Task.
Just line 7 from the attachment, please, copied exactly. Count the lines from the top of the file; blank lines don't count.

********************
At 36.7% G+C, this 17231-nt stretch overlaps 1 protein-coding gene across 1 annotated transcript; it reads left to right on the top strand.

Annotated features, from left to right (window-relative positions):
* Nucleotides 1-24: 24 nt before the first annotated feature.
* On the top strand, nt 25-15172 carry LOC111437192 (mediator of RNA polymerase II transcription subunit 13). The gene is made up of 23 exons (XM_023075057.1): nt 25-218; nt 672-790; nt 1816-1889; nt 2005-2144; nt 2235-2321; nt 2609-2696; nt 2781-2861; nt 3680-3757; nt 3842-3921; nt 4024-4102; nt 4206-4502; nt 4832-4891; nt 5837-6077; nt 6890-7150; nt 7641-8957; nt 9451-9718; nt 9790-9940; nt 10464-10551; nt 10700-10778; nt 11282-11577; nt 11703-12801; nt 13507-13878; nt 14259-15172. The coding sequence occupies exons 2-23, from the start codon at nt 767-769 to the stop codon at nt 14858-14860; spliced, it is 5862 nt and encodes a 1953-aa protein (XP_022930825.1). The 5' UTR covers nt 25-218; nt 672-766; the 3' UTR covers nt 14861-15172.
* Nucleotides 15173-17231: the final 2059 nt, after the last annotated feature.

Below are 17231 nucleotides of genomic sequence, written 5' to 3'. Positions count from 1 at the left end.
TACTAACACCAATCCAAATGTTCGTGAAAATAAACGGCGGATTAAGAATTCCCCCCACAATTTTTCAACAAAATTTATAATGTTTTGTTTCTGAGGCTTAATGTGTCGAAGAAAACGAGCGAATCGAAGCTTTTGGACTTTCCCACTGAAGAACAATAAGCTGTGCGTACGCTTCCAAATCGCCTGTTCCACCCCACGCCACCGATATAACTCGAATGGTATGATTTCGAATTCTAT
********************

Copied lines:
TACTAACACCAATCCAAATGTTCGTGAAAATAAACGGCGGATTAAGAATTCCCCCCACAATTTTTCAACAAAATTTATAATGTTTTGTTTCTGAGGCTTAATGTGTCGAAGAAAACGAGCGAATCGAAGCTTTTGGACTTTCCCACTGAAGAACAATAAGCTGTGCGTACGCTTCCAAATCGCCTGTTCCACCCCACGCCACCGATATAACTCGAATGGTATGATTTCGAATTCTAT